Not a typical Saturday night
20 May, 2013
Deputy Prime Minister Mr Tharman Shanmugaratnam (right most) joined in the festivities at the launch of Saturday Night Lights, the launch of a football program by SportCares (photo by VOXSPORTS).
With a name similar to that of a lighting festival in Orchard Road, Saturday Night Lights is something of a greater vision. A football program launched by SportCares1, the Saturday Night Lights program aims to reach out to underprivileged or at-risk youths, hoping to impact and change lives through sports. The youths involved in the program are aged between 12 to 20 years old, and come from Beacon of Life Football Academy (BOLA), Henderson Free Kicks Programme, and Delta League from Jurong Springs.
The official launch of this program took place at Jurong Stadium, with guest-of-honour Deputy Prime Minister, Mr Tharman Shanmugaratnam. Starting off with a mixed percussion performance for the guests, the festivities were followed by an address from Mr Shanmugaratnam. He proceeded to take a tour of the event while the youths proceeded with their regular regime – one that they have been keeping to the past 8 weeks.
The youths broke up into their teams and started with their strength and conditioning training. After the intensive training and warm-up routines, the youths played 2 short matches, with Mr Shanmugaratnam officiating the coin toss and blowing the starting whistle.
Besides having the Deputy Prime Minister officiate the coin toss, the boys also had Yazeen Buhari as referee. He had refereed for various notable soccer events here, such as the S-League, Prime League, and Singapore League Cup. Ravi Maan, the stadium announcer for the Lions XII, graced the event as well by announcing the starting line-ups for the matches. The boys certainly had the superstar treatment.
In Saturday Night Lights, the emphasis is not on winning, but rather on sportsmanship. It was evident from the way the boys had played that there was no hostility between them, and players helped each other up whenever someone fell. Apart from encouraging fair play and positive attitudes, the program also offers the families of these youths an avenue to bond. Family members of the players could be observed yelling cheers of support for the teams.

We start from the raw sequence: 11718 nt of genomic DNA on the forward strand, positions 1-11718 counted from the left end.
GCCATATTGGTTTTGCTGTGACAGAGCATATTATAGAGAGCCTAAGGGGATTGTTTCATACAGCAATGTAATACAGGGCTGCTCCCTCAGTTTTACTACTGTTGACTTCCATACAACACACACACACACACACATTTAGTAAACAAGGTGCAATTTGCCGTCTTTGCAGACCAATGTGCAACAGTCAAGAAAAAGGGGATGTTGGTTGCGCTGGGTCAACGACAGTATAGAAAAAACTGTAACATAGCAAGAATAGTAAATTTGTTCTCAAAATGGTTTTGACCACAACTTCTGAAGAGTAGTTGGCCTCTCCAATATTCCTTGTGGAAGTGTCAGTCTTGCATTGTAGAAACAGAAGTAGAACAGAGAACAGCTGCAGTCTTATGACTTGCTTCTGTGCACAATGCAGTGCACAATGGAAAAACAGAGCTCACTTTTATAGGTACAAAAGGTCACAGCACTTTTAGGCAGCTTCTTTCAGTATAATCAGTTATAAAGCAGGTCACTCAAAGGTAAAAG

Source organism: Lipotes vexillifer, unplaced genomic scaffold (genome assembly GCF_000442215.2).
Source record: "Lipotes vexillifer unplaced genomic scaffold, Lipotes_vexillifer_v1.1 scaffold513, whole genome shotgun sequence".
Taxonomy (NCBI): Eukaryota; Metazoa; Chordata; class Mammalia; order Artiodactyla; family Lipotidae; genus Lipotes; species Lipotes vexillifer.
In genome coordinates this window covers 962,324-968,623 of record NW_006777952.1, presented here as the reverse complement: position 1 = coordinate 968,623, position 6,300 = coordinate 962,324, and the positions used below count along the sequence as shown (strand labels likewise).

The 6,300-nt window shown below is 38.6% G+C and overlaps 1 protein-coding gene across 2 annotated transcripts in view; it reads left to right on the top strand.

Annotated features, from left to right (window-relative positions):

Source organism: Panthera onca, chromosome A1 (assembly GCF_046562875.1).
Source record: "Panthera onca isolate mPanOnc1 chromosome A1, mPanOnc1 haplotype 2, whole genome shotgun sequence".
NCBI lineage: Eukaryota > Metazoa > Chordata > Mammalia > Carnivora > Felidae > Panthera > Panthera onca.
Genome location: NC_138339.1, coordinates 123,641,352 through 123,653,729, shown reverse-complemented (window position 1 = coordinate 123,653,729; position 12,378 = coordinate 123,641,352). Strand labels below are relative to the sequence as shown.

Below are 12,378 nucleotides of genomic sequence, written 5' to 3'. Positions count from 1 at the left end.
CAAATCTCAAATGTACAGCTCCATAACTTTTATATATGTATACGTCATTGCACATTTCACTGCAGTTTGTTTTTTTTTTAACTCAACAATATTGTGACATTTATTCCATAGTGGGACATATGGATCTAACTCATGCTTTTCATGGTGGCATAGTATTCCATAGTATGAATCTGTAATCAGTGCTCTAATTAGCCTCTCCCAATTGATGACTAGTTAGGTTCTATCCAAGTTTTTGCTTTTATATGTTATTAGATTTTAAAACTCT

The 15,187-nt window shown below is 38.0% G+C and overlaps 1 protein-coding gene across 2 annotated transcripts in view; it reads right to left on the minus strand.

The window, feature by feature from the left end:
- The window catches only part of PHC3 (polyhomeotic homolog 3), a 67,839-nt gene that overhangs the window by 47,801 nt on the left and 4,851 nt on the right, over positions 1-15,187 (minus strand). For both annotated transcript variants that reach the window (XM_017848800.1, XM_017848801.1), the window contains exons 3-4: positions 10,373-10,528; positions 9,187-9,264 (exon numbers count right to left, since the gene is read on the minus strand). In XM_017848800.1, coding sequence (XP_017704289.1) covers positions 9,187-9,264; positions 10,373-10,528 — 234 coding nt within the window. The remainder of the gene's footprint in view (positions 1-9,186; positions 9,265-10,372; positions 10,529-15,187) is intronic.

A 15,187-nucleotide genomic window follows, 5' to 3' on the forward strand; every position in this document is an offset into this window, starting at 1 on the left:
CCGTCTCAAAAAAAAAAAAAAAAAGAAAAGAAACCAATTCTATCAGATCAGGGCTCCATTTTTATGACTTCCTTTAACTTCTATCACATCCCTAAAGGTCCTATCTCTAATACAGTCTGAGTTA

Mr Shanmugaratnam met the boys during the pilot stages of the program when the boys were awestruck by the presence of such an important figure. He was proud to see how the boys had progressed from casual street soccer players to regular disciplined football players. It was also observed that the school attendance of these boys had improved as well. “It’s the discipline that feeds into other areas as well,” says Mr Shanmugaratnam.
Reeve Ingkiriwang, a volunteer at the event, shared his views, “Programs like these are really beneficial to the community as it reaches out to the needy.” The program not only allows him to play soccer, which is a sport that he loves, but also gives him a chance to help out these boys as he acts like a big brother to them.
Referee Yazeen Buhari adds, “If you look around, there are people from all walks of life involved in this program. It’s not only these boys playing football. There are family members, friends and ministers who believe that this program will work.”
Mark Richmond, who hosted the event, feels that such programs could potentially help to build sporting champions. “They have the extra drive to want to become champions. With some professional coaching and assistance, I think they’ll achieve something very special.”
1. SportCares is a social initiative by Singapore Sports Council that aims to encourage social good through sports participation.